Pareidolia or apophenia … you decide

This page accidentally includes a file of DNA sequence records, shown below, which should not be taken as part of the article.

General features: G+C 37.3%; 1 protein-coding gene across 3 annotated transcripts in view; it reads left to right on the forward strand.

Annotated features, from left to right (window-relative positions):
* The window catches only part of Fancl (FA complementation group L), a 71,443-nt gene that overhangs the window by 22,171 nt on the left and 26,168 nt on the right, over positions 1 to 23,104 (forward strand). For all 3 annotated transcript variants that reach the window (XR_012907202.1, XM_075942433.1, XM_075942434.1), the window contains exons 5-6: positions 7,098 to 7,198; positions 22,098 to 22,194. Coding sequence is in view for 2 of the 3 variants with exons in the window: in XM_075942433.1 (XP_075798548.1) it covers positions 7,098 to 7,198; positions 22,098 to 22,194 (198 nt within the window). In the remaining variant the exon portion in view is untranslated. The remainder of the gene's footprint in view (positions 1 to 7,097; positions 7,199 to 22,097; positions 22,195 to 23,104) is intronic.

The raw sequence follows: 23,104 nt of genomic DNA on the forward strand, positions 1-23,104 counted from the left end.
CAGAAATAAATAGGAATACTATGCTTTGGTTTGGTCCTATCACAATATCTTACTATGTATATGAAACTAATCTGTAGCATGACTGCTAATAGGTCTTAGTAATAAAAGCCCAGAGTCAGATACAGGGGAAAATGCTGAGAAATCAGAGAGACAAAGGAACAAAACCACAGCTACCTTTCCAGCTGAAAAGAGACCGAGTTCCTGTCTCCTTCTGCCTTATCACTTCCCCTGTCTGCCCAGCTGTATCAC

I have posted images of tomatoes, and I have posted images of sunflowers. Those of you who follow Pairodox will, perhaps, think it an oasis in a red and yellow sea. It isn’t. It just so happens that the field shown here is situated between the farm and my day job, in town. Watching the fields come in each fall, as they lay fallow in winter, as they are planted each spring, and then trying to guess what will emerge from the ground sometime later is our entertainment. Playing this game of observation and deduction can be difficult, especially when farmers experiment with new crops and new patterns of crop rotation. Several farms have contracted to grow tomatoes down along the floodplain while others grow green beans, soy beans, corn, and sunflowers. The sunflower has been the most recent addition and arrived on our agricultural scene not more than two or three years ago. Sunflower seeds may be harvested for human consumption or as bird seed, or as a source of high quality vegetable oil with the meal then used in livestock feed. Usually the sunflowers have been planted adjacent to corn and soy beans. I believe this is the first year that we have seen them grown next to tomatoes. I am glad for this new pattern because it has allowed for just the sort of pleasant juxtaposition you see below. Beyond the vibrant play of color it struck me, even as I walked the field to position myself to best advantage, that the sunflowers, with their heads turned down and heavily laden stalks leaning in, looked disapprovingly upon the tangle of vines at their feet! The black and white presentation of the second image allows me to focus on the crowd milling around in conversation to the right. I see parents with their child down in front. There are others behind, looking forward, and wondering what all the commotion is about. In both photos the sunflowers seem to have noticed that the tomatoes are encroaching and they, the sunflowers, are seriously displeased. Maybe I need a vacation. Does anyone else see this? Before signing off let me point out that Pareidolia occurs when a vague or random stimulus is perceived as significant, while apophenia occurs when we discern patterns in random information.